Dr Peter Cotgreave

Peter Cotgreave

Peter Cotgreave is the Director, Fellowship and Scientific Affairs.

Born in North Wales and educated in Shropshire, he graduated in biology from the University of York. He then took a doctorate from the University of Oxford, where he studied the population biology of birds. In his research career as an ecologist, he studied birds, insects and plants in Europe, the Caribbean, South America and Africa. He was awarded the British Ecological Society's Charles Elton Award for an outstanding scientific paper on his bird research, written while working at the Université Claude Bernard in France. He then became lecturer in Ornithology and Human Sciences at the University of Oxford. He has also taught and examined for University College London, Florida State University and the Uganda Wildlife Service.

For three years, Peter Cotgreave worked as a Conservation Biologist and Development Officer at the Zoological Society of London, combining scientific research with a role liaising between the research arm of the organisation and the other sections of the Zoological Society.

Peter Cotgreave was Director of Campaign for Science & Engineering for nine years, leading a significant growth in the organisation's campaigning activities on behalf of British science and engineering.  That role involved meeting with ministers, civil servants and business leaders; talking to auidences varying from primary school children to Trades Unions; interacting with the media; and publishing comment analysis and research.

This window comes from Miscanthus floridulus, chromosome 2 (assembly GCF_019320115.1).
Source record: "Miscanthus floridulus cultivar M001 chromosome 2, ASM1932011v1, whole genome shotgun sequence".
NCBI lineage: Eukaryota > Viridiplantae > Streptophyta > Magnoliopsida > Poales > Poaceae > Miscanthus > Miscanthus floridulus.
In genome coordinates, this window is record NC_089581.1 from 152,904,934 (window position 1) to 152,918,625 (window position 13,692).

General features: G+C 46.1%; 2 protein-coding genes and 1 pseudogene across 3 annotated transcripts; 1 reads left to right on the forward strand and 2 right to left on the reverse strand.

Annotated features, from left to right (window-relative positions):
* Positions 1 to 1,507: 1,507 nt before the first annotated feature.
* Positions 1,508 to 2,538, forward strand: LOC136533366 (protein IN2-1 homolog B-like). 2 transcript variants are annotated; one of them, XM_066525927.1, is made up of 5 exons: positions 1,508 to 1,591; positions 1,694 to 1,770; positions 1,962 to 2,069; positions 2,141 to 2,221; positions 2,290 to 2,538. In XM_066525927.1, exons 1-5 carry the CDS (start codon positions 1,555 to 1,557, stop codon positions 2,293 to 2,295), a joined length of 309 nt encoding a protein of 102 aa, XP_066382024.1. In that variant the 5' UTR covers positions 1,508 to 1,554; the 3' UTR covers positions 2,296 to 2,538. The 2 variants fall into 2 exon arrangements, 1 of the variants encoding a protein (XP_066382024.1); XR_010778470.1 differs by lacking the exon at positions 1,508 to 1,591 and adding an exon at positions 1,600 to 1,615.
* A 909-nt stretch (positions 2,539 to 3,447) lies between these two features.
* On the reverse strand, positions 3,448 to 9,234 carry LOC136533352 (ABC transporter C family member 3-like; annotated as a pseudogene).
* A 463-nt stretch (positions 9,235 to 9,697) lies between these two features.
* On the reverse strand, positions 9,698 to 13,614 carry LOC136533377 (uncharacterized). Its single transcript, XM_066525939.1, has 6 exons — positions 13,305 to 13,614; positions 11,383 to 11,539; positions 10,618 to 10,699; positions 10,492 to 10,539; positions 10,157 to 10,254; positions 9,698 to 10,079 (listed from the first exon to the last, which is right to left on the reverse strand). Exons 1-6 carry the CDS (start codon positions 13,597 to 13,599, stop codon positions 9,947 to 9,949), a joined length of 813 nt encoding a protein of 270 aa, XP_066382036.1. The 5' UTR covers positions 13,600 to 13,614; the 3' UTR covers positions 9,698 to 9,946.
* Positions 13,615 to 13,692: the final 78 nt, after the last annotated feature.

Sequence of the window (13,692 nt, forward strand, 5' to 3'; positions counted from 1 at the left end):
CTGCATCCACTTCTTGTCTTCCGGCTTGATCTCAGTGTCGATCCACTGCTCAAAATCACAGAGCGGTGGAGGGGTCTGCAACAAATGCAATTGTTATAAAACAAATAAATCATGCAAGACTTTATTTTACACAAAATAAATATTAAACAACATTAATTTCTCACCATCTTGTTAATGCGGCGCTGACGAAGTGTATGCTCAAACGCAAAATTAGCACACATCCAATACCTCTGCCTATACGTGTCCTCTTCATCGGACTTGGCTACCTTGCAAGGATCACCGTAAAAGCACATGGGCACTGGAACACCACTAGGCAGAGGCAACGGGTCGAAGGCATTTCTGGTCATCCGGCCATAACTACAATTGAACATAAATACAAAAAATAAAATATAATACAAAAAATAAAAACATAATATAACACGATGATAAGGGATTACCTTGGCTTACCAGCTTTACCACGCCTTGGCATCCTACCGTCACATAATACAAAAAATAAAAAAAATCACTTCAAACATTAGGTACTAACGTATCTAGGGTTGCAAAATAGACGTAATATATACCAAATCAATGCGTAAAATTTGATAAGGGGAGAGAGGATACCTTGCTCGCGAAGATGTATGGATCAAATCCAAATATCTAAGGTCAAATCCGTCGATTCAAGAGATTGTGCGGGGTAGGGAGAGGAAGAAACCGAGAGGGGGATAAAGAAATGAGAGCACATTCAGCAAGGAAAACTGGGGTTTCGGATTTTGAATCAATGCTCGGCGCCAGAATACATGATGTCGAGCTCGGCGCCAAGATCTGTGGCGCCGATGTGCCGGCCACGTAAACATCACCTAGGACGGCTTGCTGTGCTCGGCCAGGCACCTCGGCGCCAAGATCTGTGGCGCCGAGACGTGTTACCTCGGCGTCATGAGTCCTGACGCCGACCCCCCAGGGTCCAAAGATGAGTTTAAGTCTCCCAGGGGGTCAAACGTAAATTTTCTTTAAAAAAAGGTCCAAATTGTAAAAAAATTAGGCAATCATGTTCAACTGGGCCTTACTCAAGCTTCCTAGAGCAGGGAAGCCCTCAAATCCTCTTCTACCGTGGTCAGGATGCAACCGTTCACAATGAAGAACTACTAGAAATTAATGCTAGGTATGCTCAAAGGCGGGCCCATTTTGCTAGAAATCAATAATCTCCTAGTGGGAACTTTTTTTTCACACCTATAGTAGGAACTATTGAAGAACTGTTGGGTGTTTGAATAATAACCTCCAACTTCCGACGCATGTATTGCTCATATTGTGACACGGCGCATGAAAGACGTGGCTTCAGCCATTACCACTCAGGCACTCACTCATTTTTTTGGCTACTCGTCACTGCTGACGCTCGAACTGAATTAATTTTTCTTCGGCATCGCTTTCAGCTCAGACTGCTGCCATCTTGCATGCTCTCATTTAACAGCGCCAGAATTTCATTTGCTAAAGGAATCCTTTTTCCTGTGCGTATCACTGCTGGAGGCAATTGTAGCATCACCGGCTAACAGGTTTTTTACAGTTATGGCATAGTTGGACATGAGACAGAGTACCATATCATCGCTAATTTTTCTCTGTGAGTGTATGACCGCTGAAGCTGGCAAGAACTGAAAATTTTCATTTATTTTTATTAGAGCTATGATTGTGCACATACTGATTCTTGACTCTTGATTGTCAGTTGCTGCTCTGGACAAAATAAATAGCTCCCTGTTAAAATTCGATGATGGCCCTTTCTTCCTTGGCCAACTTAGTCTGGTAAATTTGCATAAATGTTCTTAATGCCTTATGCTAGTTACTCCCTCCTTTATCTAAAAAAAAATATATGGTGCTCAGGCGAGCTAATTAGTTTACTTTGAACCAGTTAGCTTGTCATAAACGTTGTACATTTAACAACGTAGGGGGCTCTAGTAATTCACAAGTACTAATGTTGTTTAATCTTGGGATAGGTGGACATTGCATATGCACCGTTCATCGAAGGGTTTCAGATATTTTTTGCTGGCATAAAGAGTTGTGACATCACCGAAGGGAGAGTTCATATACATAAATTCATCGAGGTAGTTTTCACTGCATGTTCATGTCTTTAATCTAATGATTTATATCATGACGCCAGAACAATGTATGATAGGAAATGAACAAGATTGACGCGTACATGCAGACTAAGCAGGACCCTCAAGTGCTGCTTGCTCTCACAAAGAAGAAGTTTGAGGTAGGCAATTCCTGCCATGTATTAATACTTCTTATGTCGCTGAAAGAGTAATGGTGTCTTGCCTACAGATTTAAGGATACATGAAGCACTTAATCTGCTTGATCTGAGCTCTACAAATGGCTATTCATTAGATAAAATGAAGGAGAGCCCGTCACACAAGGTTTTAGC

He has a large number of scientific publications, as well as many popular articles and is the author of an undergraduate text book, Introductory Ecology. He also wrote Science for Survival, which examines the current and historical relationships between society, politics and science in the UK.

He is a member of the Parliamentary Affairs Committee of the Royal Society of Chemistry, the Science Board of the Institute of Physics, the Board of the Science Media Centre, and the Editorial Boards of Animal Conservation; Innovation Policy Review and People and Science. He was an honorary senior research fellow at University College London from 1998 to 2007 and Research Associate at the Royal Geographical Society's expedition Mkomazi in Tanzania in 1996-1997. He is a fellow of the Zoological Society of London.

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To recognise, promote, and support excellence in science and to encourage the development and use of science for the benefit of humanity.

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  • Recognising excellence in science
  • Supporting outstanding science
  • Providing scientific advice for policy
  • Fostering international and global cooperation
  • Education and public engagement